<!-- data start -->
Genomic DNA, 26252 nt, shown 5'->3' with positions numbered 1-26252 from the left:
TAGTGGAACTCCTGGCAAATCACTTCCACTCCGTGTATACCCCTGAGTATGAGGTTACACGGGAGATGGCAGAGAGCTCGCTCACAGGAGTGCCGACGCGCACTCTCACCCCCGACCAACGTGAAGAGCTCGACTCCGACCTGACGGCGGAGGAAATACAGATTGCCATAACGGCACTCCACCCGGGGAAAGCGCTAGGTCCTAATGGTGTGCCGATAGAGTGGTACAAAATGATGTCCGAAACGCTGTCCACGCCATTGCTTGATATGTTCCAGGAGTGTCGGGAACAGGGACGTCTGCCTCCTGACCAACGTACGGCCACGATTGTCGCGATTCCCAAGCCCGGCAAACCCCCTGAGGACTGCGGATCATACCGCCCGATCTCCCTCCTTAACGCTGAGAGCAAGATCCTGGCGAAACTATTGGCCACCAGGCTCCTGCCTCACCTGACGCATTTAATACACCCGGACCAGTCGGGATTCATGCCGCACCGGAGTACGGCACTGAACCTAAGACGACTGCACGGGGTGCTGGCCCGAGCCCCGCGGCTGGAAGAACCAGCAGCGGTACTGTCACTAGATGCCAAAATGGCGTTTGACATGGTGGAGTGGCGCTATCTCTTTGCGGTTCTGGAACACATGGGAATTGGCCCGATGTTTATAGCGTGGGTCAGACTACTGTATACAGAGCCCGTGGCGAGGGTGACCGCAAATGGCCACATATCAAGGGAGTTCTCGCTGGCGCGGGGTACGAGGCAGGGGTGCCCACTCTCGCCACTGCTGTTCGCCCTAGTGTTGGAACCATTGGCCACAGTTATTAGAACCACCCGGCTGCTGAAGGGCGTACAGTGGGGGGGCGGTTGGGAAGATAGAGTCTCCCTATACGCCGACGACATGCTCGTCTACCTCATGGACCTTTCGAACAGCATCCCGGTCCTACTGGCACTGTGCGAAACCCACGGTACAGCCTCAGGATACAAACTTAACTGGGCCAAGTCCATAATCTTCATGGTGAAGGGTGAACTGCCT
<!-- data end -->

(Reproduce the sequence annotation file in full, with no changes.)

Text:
Genomic DNA, 26252 nt, shown 5'->3' with positions numbered 1-26252 from the left:
TAGTGGAACTCCTGGCAAATCACTTCCACTCCGTGTATACCCCTGAGTATGAGGTTACACGGGAGATGGCAGAGAGCTCGCTCACAGGAGTGCCGACGCGCACTCTCACCCCCGACCAACGTGAAGAGCTCGACTCCGACCTGACGGCGGAGGAAATACAGATTGCCATAACGGCACTCCACCCGGGGAAAGCGCTAGGTCCTAATGGTGTGCCGATAGAGTGGTACAAAATGATGTCCGAAACGCTGTCCACGCCATTGCTTGATATGTTCCAGGAGTGTCGGGAACAGGGACGTCTGCCTCCTGACCAACGTACGGCCACGATTGTCGCGATTCCCAAGCCCGGCAAACCCCCTGAGGACTGCGGATCATACCGCCCGATCTCCCTCCTTAACGCTGAGAGCAAGATCCTGGCGAAACTATTGGCCACCAGGCTCCTGCCTCACCTGACGCATTTAATACACCCGGACCAGTCGGGATTCATGCCGCACCGGAGTACGGCACTGAACCTAAGACGACTGCACGGGGTGCTGGCCCGAGCCCCGCGGCTGGAAGAACCAGCAGCGGTACTGTCACTAGATGCCAAAATGGCGTTTGACATGGTGGAGTGGCGCTATCTCTTTGCGGTTCTGGAACACATGGGAATTGGCCCGATGTTTATAGCGTGGGTCAGACTACTGTATACAGAGCCCGTGGCGAGGGTGACCGCAAATGGCCACATATCAAGGGAGTTCTCGCTGGCGCGGGGTACGAGGCAGGGGTGCCCACTCTCGCCACTGCTGTTCGCCCTAGTGTTGGAACCATTGGCCACAGTTATTAGAACCACCCGGCTGCTGAAGGGCGTACAGTGGGGGGGCGGTTGGGAAGATAGAGTCTCCCTATACGCCGACGACATGCTCGTCTACCTCATGGACCTTTCGAACAGCATCCCGGTCCTACTGGCACTGTGCGAAACCCACGGTACAGCCTCAGGATACAAACTTAACTGGGCCAAGTCCATAATCTTCATGGTGAAGGGTGAACTGCCT